Johnny English
Universal // PG // $26.98 // January 13, 2003
Review by Aaron Beierle | posted January 7, 2004
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Graphical Version

The Movie:

A 007 spoof written by actual 007 writers (Robert Wade and Neal Purvis wrote "Die Another Day", "World is Not Enough" and are working on 2005's Bond XXI), "Johnny English" stars British comic Rowan Atkinson as Johnny English, a wannabe spy who, as the film starts, is satisfied with being a bumbling assistant. When the entire staff of secret agents is taken out of the picture in one scene, the only potential agent left is English.

The film's thin plot simply revolves around Pascal Sauvage (John Malkovich), a French criminal who wants to steal the crown jewels. It's up to English to figure out how to stop him, by skill, accident, or - more likely - just pure dumb luck. Assisting him is Lorna (Natalie Imbruglia), another agent who pops into the picture whenever English has gotten himself into more than he can handle.

While the film was written by two writers of Bond films, "Johnny English" feels like something the two threw together over a weekend. There's no doubt that spy spoofs are tired at this point (even the "Austin Powers" camp realized this after the third picture) and "Johnny English" brings nothing new to the table. We get the same tired old gags of English falling down, English getting hit in the head, English saying something completely stupid in the presence of his superiors, storming into a situation of innocent people and thinking they're villians, etc. While I'll admit there are a couple of inspired moments (a car chase with English sitting in a car that's held on a crane hanging from a truck). Malkovich's questionable participation in the film is a tad odd, as is the actor's attempts at a French accent, but he does get a few absurd laughs.

I've only occasionally found Atkinson amusing, but this wasn't one of those times. The material is thin and with little to do, Atkinson really only manages a performance of rather generic slapstick. There's little of the actor's usual energy or enthusiasm. Malkovich fares somewhat better in a minor part as the villian of the piece, while pop singer Natalie Imbruglia doesn't have much to do aside from look cute.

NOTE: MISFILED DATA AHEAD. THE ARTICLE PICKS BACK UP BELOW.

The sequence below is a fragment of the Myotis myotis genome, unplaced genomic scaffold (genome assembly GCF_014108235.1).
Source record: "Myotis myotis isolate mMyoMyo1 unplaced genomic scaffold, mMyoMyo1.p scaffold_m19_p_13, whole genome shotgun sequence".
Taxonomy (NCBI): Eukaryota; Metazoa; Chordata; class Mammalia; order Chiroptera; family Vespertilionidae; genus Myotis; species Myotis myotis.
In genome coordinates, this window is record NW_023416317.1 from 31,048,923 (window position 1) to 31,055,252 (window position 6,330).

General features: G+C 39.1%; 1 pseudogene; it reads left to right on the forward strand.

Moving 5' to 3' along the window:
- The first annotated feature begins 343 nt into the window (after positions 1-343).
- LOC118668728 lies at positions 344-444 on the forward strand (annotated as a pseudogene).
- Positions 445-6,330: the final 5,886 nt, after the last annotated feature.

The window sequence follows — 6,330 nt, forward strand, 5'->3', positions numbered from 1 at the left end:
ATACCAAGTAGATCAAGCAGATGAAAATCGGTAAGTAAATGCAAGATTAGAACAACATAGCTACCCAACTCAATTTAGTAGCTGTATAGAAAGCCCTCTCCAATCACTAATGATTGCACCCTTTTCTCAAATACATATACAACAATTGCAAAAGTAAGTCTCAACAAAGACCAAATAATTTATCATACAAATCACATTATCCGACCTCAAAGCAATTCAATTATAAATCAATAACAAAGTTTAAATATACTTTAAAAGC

Even seeming long at 88 minutes, "Johnny English" is a thin "Bond for kids" comedy that doesn't pull much in the way of laughs from an already tired genre.


The DVD

VIDEO: "Johnny English" is presented by Universal in 1.85:1 anamorphic widescreen. The presentation is generally decent, with image quality that's only above-average, due to a few noticable flaws that take it down a couple notches. Sharpness and detail are moderately good, although a bit inconsistent, with some brighter scenes appearing crisp and well-defined, while others can look a tad soft.

The picture also looked a little inconsistent in other areas. Some stretches appeared a little rough, with mild amounts of edge enhancement and a bit of grain in the image. Compression artifacts are also noticed on a couple of occasions. Colors generally seemed accurate, with occasional vibrant tones and respectable saturation.

SOUND: "Johnny English" is presented here with a mediocre Dolby Digital 5.1 presentation that only puts the rear speakers to use a couple of times for slight reinforcement of the score. A couple of action sequences that could have thrown sound effects to the rears don't take the opportunity to do so. Dialogue was easily heard, but could sound a tad muffled at times.

EXTRAS: A 24-minute "making of" documentary, 9 minutes of deleted scenes, "spy tips", character bios and a preview for the current theatrical release, "Peter Pan".

Final Thoughts: A lame spy spoof that was a waste of 88 minutes, "Johnny English" only pulls a couple of minor chuckles and otherwise just bores. Universal's DVD edition provides alright audio/video quality, along with a few supplements. Not recommended.



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